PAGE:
Comedy Theatre, Melbourne
October 4, 2018

Starting in 2016 as a French production directed by Pierre-Yves Duchesne, Madiba the Musical’s first English-language production makes its debut in Australia under the direction of Dennis Watkins. The mostly local cast sings well, but in a show whose words and music are short on inspiration, they have limited material to work with. It’s surprising, even disappointing, that the powerful true story of the political struggle of Nelson Mandela and South Africa’s black majority could have such limited emotional impact on stage.

Perci Moeketsi, Tim Omaji and Tarisai Vushe and cast. Photo supplied 

Madiba, Mandela’s clan name, follows his fight for justice, beginning in the 1950s when he was one of South Africa’s few black lawyers. Representing his people in a justice system biased against the black majority, he turns to political activism and is imprisoned for life. During decades of incarceration, his patience and wisdom, and ability to inspire far beyond the prison walls, are revealed. After finally being released, Mandela becomes South Africa’s first black, democratically elected president.

He is presented as an inspirational figure rather removed from everyday practicalities and passions. His wife, Winnie, is even more like a proverbial Greek god, dropping in and out of the action. The show’s emotional narrative is delivered by several other, interconnected characters. Sam, his wife Sandy and her brother William are political activists to varying degrees. Sandy’s employer Peter is a police officer both proud of and troubled by his white culture, while his daughter, Helena, opposes its racist attitudes. Her slowly blossoming romance with William is impeded by both apartheid laws and attitudes.

Perci Moeketsi. Photo supplied 

The other principal cast member is the narrator, whose relationship with these characters is a nice reveal at show’s end. A contemporary figure who guides the audience through the decades with light raps and street-style dancing, this role is interpreted by David Denis. Occasional acrobatic moves such as horizontal leaps leave him speaking slightly breathlessly, and he also stumbles over his words a few times, but Denis remains an engaging, positive focus.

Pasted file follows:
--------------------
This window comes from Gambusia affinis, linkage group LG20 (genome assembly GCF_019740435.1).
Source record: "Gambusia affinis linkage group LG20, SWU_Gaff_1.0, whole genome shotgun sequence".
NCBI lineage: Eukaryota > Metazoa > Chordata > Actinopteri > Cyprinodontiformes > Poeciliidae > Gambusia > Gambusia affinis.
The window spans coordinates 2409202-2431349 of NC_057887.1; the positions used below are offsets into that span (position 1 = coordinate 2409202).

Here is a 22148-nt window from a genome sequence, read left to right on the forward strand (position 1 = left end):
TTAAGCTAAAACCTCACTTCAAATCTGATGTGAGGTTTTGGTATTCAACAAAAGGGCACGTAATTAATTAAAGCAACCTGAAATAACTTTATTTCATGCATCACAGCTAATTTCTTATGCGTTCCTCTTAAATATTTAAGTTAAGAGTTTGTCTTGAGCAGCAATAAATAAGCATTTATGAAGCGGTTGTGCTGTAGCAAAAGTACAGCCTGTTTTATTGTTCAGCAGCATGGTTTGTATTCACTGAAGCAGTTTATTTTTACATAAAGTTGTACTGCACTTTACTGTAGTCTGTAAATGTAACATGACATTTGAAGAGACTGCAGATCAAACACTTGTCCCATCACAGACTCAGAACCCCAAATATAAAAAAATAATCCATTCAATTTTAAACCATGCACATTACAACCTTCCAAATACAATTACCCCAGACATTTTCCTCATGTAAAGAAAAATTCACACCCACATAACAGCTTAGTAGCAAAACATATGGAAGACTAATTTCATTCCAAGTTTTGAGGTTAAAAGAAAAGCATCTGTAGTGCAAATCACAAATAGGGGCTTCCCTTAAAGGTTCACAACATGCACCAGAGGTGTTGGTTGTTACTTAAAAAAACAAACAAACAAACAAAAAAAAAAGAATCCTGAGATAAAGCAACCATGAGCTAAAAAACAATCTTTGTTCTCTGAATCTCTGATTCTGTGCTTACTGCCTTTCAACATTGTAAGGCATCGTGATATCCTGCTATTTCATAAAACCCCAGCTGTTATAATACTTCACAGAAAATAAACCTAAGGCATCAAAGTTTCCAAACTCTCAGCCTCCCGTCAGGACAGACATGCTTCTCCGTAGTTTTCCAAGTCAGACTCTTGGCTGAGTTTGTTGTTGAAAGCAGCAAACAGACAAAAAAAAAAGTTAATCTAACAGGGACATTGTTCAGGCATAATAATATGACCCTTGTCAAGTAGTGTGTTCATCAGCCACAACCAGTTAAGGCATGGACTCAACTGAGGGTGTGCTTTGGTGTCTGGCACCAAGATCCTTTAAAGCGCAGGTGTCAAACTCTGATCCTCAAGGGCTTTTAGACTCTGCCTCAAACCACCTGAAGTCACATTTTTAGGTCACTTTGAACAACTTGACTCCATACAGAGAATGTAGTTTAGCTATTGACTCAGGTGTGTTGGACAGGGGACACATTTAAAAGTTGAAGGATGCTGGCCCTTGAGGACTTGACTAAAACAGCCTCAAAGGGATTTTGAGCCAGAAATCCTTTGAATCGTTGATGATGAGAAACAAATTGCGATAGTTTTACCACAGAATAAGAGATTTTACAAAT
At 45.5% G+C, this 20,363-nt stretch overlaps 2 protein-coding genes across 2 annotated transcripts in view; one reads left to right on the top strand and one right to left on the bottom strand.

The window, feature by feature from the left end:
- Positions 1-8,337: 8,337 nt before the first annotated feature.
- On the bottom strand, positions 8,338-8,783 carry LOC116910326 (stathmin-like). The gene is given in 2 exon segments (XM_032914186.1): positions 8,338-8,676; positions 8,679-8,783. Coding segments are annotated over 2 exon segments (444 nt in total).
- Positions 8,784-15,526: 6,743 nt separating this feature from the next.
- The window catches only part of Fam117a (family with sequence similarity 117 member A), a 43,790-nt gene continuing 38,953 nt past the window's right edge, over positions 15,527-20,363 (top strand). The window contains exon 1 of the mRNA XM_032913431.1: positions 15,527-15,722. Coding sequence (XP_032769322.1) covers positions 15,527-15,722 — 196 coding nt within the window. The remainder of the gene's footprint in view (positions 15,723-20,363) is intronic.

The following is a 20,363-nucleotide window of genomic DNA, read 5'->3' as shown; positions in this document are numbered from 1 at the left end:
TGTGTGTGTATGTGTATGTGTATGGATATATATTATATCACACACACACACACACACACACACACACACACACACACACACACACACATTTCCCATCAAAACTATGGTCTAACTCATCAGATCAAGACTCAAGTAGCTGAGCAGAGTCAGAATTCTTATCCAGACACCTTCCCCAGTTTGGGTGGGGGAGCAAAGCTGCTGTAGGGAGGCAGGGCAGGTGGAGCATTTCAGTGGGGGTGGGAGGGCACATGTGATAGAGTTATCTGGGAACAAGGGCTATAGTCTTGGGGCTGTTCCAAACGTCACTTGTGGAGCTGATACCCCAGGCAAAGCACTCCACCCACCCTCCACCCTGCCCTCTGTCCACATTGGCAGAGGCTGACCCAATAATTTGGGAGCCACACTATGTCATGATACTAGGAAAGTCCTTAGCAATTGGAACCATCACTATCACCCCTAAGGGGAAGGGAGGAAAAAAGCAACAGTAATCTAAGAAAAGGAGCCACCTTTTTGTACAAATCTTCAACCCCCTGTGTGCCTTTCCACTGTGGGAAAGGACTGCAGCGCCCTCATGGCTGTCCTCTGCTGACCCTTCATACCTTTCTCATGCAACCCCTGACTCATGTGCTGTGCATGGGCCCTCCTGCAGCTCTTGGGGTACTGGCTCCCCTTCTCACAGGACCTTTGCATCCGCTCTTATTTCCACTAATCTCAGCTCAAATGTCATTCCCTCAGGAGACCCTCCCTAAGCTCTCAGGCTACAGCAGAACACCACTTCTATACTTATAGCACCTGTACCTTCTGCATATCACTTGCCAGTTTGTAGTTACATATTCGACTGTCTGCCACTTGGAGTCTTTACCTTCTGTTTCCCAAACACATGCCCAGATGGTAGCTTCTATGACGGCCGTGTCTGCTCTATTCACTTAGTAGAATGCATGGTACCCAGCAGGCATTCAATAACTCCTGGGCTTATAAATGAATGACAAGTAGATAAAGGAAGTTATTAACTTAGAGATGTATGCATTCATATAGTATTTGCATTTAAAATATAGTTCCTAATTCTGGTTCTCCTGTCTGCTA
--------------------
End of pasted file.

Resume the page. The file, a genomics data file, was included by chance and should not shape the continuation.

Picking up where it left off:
Most of the cast have little dramatic material to work with, as dialogue is limited, but song after song, their voices impress: strong, pure and agile. As Winnie, Ruva Ngwenya is a particular vocal stand-out. South African Perci Moeketsi isn’t required to sing or dance much as Mandela, instead interpreting him with that distinctive speech cadence, serene air and words sometimes drawn directly from the great man’s writings and speeches.

Mandela’s own words are the only ones that inspire in a show whose sparse dialogue is bland and whose lyrics are often unimaginative. Perhaps something has been lost in translation from the original French production written by Jean-Pierre Hadida and Alicia Sebrien.

Ruva Ngwenya. Photo supplied

Hadida’s contemporary music is at its best when drawing on African rhythms, but this is all too infrequent, and the raps written for the narrator are lethargic. The few catchy or inspiring tunes are in the second half, which goes some way to redeeming a generally lacklustre first hour: Helena and William’s duet The Colour of Your Skin, To Live in Peace, which is powerfully led by Ngwenya, and the finale, Freedom. The dancers are lithe and energetic, especially when Johan Nus’ choreography looks to Africa, such as in the joyful Gumboot Dance.

David Denis. Photo supplied 

The simple set is dominated by a scrim onto which large-scale naïve illustrations are projected. Virtually and rapidly painted or drawn, they represent the scenes’ settings or political circumstances and are ostensibly created by the character William (but are actually by Hadida). Behind the scrim, prison cells made of basic scaffolding are sometimes lit to form a secondary stage area, but most of the action is front and centre, with humble little platform sets sometimes wheeled in to help develop a sense of place. Sabrina Gomis Vallée’s costumes are mostly practical, but colourful African tribal styles and patterns catch the eye.

Madiba the Musical is rather like that: something catches the eye, ear or heart  occasionally, but you’re left wanting much more.


The Prestige Presents production of Madiba the Musical is at the Comedy Theatre until October 28, then tours nationally

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Limelight, Australia's Classical Music and Arts Magazine